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A Vast and Enduring Monument: William Faulkner’s Literary Reputation


For readers today, Faulkner’s literary reputation probably owes a good deal less to his loyal defense of the American Way than to the lessons we can learn from his penetrating, tough-minded criticisms of his native land.

On the sweltering afternoon of July 7, 1962, the town of Oxford, Mississippi, paused to pay its final respects to its most famous native son. Winner of the 1949 Nobel Prize in literature, creator of a dense fictional domain modeled largely on Oxford and Lafayette County, William Faulkner had suffered a heart attack and died early Friday morning, July 6, at Wright’s Sanitarium in Byhalia, Mississippi.

Among those who traveled to Oxford for the funeral was William Styron, a young Virginia novelist much influenced by Faulkner’s work. According to Styron’s moving account of the funeral, which he would publish in the July 20 issue of Life magazine, businesses closed around the town square, and White and Black citizens interrupted their Saturday marketing to crowd the sidewalks. They turned “watchful and brooding faces” toward the burial motorcade as it wound slowly past the courthouse on its way north to St. Peter’s cemetery on Jefferson Avenue, where, in the “monumental heat,” Faulkner would be laid to rest “on a gentle slope, between two oak trees.”

It was a scene worthy of Faulkner’s pen. In fact, his 1942 novel Go Down, Moses ends with a strikingly similar funeral procession, as a hearse bears the body of another native son through the streets of a small north Mississippi town on a “bright hot” July afternoon, passing before an interracial crowd of onlookers “into the square, crossing it, circling the Confederate monument and the courthouse while the merchants and clerks and barbers and professional men . . . watched quietly from doors and upstairs windows . . .”

In the novel, however, the funeral is for a young Black man, an outcast who fled Mississippi for the North, returning home only in death. Faulkner would have appreciated the irony. For much of his literary career, he too had been a kind of outcast, laboring in obscurity over powerful but also notoriously difficult works that were largely neglected by the American reading public. By 1945 he had published thirteen novels, many of them destined to become classics of American literature, but not one of them remained in print in the United States.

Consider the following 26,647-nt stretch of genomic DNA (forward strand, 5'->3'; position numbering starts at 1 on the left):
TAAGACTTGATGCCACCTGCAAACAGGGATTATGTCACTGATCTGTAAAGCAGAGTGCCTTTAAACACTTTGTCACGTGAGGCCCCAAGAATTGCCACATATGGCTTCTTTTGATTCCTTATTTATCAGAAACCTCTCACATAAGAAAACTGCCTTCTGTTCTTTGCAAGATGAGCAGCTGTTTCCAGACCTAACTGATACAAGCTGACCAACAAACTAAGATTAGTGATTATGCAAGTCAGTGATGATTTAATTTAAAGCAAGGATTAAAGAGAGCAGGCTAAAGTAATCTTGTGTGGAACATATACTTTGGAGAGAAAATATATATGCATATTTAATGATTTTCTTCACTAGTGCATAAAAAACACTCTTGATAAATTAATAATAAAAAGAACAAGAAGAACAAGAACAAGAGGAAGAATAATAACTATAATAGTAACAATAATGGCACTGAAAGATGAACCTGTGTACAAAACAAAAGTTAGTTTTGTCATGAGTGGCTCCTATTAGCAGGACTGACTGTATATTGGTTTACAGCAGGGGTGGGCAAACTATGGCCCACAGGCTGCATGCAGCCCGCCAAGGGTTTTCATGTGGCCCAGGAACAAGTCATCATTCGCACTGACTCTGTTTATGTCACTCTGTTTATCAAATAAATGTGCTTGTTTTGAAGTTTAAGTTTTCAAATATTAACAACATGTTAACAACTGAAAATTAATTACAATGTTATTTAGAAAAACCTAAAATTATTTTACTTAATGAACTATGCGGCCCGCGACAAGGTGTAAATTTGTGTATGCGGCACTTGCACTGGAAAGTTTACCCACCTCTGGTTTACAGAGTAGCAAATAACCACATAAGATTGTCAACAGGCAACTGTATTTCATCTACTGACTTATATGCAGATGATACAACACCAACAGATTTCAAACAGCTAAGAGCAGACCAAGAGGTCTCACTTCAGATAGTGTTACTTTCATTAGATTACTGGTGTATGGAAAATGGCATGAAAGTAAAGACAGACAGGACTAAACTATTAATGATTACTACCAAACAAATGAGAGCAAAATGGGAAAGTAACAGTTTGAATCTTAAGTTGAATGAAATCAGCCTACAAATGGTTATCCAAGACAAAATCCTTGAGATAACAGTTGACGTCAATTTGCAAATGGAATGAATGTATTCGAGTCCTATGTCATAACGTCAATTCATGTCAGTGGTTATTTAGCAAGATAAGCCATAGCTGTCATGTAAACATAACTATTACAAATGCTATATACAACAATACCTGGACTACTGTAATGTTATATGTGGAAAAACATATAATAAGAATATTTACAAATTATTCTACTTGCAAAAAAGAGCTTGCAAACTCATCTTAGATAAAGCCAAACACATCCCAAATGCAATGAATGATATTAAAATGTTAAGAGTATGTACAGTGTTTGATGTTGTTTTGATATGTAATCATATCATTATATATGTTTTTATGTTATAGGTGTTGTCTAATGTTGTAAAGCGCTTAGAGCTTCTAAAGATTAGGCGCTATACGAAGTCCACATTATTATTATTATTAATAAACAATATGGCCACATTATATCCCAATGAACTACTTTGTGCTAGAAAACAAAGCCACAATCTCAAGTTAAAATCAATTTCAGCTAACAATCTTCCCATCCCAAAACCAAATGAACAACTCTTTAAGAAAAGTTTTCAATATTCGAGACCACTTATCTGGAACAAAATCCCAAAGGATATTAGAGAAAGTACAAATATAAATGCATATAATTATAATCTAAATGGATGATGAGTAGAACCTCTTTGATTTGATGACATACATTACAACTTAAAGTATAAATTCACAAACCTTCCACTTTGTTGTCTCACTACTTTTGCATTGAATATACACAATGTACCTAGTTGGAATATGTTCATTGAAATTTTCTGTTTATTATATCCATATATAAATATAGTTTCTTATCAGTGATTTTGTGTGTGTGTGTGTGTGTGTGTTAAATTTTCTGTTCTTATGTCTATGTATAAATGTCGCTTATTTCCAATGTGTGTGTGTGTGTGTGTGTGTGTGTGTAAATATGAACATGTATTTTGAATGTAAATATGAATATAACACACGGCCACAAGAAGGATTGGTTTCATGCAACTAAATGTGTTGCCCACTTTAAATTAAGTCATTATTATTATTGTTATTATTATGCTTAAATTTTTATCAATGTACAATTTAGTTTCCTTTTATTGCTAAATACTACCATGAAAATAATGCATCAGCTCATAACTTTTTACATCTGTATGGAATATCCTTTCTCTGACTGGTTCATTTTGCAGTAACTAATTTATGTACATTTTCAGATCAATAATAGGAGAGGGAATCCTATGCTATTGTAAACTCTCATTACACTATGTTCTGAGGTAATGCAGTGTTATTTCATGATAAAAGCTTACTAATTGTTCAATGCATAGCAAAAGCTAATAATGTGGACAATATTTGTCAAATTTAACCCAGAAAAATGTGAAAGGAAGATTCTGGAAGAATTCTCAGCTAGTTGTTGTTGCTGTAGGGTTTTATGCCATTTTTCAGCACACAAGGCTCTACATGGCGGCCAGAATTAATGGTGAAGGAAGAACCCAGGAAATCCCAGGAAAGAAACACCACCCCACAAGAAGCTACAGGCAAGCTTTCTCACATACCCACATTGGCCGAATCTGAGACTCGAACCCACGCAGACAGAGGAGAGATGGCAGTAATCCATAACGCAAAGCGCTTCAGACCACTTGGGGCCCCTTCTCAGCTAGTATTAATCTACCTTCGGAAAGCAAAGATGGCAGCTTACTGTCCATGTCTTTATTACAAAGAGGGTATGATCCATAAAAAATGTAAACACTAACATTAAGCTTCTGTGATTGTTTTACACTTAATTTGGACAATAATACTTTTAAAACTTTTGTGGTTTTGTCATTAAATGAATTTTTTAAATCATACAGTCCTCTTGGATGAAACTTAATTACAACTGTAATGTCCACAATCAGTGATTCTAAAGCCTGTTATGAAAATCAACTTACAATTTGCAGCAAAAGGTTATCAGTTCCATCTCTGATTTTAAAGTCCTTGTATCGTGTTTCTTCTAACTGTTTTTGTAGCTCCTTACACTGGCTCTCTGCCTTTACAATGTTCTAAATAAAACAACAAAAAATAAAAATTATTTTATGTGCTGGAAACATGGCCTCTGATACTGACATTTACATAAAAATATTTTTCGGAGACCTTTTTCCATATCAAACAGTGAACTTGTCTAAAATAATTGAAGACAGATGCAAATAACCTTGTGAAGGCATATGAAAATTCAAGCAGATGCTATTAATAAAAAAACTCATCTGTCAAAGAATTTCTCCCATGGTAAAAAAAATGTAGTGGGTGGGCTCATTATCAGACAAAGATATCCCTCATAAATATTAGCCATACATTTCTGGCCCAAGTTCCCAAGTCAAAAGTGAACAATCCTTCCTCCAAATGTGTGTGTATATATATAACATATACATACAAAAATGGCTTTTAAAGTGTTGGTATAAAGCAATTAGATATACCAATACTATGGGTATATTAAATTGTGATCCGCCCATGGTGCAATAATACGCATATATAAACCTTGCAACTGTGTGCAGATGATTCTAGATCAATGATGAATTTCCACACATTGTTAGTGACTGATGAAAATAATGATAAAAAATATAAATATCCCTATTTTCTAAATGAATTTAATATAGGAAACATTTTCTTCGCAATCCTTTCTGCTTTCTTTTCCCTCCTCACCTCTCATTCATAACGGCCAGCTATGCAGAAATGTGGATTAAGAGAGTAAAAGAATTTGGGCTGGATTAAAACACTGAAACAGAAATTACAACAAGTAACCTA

Out of Obscurity

Many in his hometown felt that his fictional community of Jefferson, Mississippi, had given Oxford a bad name. But the fact that Life, one of the most popular American magazines of the day, chose to devote a four-page illustrated spread to the funeral in Oxford is clear evidence that, by 1962, Faulkner’s literary fortunes had improved dramatically. Indeed, the publication in 1946 of The Portable Faulkner, a Malcolm Cowley-edited collection of stories and novel excerpts for the popular Viking Portable Library series, began to bring Faulkner to the attention of a wider American readership. And, the commercial success of his 1948 novel Intruder in the Dust, along with its development into a major motion picture in 1949, completely revitalized his career, paving the way for the Nobel Prize the following year.

At the time of his death, he was widely considered the most important American novelist of his generation and arguably of the entire 20th century, eclipsing the reputations of contemporaries like F. Scott Fitzgerald, Thomas Wolfe, and even Ernest Hemingway. His death was front-page news in the New York Times, which quoted a statement by President John F. Kennedy that “since Henry James, no writer has left behind such a vast and enduring monument to the strength of American literature.”

The same issue of the Times devoted two additional pages to Faulkner’s career, including a reprint of his Nobel Prize address, excerpts from his fiction, a bibliography of his major works, and a literary appreciation by the paper’s chief book critic.

Time, Newsweek, The Saturday Evening Post, and other mainstream American magazines joined Life in publishing full-length articles celebrating Faulkner’s life and works.

A wire service report estimated that nearly 10,000,000 copies of the author’s books had been sold during his lifetime.6 Clearly, the days of obscurity were over.

Reputation remains high

Forty years later in 2002, Faulkner’s literary reputation remains as high as it was at his death, perhaps higher. Novels such as The Sound and the Fury (1929), As I Lay Dying (1930), Light in August (1932), Absalom, Absalom! (1936), and Go Down, Moses (1942) have become fixtures in college literature courses, along with short stories such as A Rose for Emily, Dry September, Barn Burning, Red Leaves, and That Evening Sun, which are also widely taught in high schools.